Hormone therapy (HT) is a prescription medicine to help relieve your menopause symptoms, such as hot flashes and vaginal dryness if they are severe enough to disrupt your daily life.

During menopause, your ovaries make very low levels of the hormones estrogen and progesterone. HT replaces some of the hormones no longer made by your ovaries with artificial estrogen and progesterone.

HT is very effective in treating the symptoms of menopause, especially hot flashes, night sweats, and vaginal atrophy. Some people also take HT to prevent bone loss in menopause, which can lead to osteoporosis.

There are many different formulations and concentrations available. Many hormone therapy options contain either a natural or a bioidentical form of estrogen and progesterone.

Bioidentical hormones come from plant sources. They include commercially available products and compounded preparations. Compounded bioidentical hormones are made by a compounding pharmacist from a health care professional’s prescription.

Compounding pharmacies must be licensed, but they do not have to show the safety, effectiveness, and quality control that the Food and Drug Administration (FDA) requires of drug makers. Many of these companies claim that their products are safer than traditional menopausal hormone therapy.

The American College of Obstetricians and Gynecologists (ACOG) recommends FDA-approved hormone therapy. Bioidentical hormones have not been shown to be safer than traditional hormone therapy, and they carry the same risks.

In addition to the type and concentration of hormones, there are different forms of HT for you to choose from, depending on your preferences, symptoms, and treatment goals. These include:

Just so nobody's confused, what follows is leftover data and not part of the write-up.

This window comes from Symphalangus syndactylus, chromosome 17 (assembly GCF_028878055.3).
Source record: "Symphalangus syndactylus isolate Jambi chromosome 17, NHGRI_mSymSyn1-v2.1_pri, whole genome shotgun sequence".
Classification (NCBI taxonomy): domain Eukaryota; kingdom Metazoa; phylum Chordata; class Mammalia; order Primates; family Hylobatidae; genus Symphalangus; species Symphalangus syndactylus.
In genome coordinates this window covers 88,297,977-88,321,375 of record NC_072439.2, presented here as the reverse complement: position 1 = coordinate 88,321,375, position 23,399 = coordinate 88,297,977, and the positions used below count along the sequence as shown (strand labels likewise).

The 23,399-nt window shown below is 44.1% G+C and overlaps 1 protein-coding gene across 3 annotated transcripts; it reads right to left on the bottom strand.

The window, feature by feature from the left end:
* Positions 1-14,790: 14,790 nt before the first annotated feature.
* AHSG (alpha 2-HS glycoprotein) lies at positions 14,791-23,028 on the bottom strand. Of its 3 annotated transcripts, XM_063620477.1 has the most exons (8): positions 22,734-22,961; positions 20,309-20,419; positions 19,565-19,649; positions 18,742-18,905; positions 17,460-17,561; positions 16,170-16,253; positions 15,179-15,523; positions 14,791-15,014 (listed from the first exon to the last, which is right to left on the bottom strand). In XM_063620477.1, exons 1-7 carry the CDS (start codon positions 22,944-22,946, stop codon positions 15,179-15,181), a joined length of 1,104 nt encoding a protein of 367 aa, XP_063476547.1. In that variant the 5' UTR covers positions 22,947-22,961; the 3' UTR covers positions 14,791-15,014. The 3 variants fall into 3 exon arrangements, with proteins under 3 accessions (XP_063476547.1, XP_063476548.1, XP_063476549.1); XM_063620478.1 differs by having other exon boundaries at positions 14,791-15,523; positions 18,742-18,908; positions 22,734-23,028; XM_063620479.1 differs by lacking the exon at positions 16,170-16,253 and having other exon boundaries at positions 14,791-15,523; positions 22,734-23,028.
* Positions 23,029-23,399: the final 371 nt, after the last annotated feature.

• Oral (pills) which include Bijuva® (as a combination product containing Estradiol, Progesterone), Activella® (containing Estradiol, Norethindrone), Jinteli® (containing Ethinyl Estradiol, Norethindrone), and Prempro (conjugated estrogens and medroxyprogesterone).
  • Transdermal patches a type of hormone therapy that relies on skin absorption of the hormone rather than oral absorption. Because it doesn't have to be absorbed by your intestines, it can be prescribed in lower doses.
  • Topical creams or mists are applied to the skin to deliver estrogen treatment to the bloodstream.
  • Vaginal rings, suppositories, and creams are inserted into the vagina. Higher dosages may relieve systemic symptoms such as hot flashes. Lower dosages target vaginal dryness, which can result in discomfort or bleeding during sexual intercourse and may increase the risk of urinary symptoms.

If you still have a uterus, you will need to take progesterone in addition to estrogen to protect the lining of your uterus from developing endometrial hyperplasia. In certain situations, your healthcare provider may suggest testosterone replacement as well.

Is HT Safe for Everyone?

There are certain clinical situations when using hormones is not appropriate. These include:

The risks of HT include coronary heart disease, stroke, venous thromboembolism (clots), and dementia. These risks rise for those over age 60 or who begin HT more than 10 or 20 years after the onset of menopause. Taking HT for longer durations and at higher dosages also may increase health risks.

Non-Hormonal Medication

Some people are not appropriate candidates for hormone therapy, or may wish to try other types of medication to treat menopause symptoms. These can include:

  • Antidepressants: To relieve hot flashes
  • Selective estrogen modulators (SERMs): To relieve hot flashes or pain during sex
  • A daily vaginal insert called dehydroepiandrosterone (DHEA): To relieve pain during sex
  • Clonidine: A seizure medication called gabapentin and a blood pressure medication to reduce hot flashes and ease sleep problems.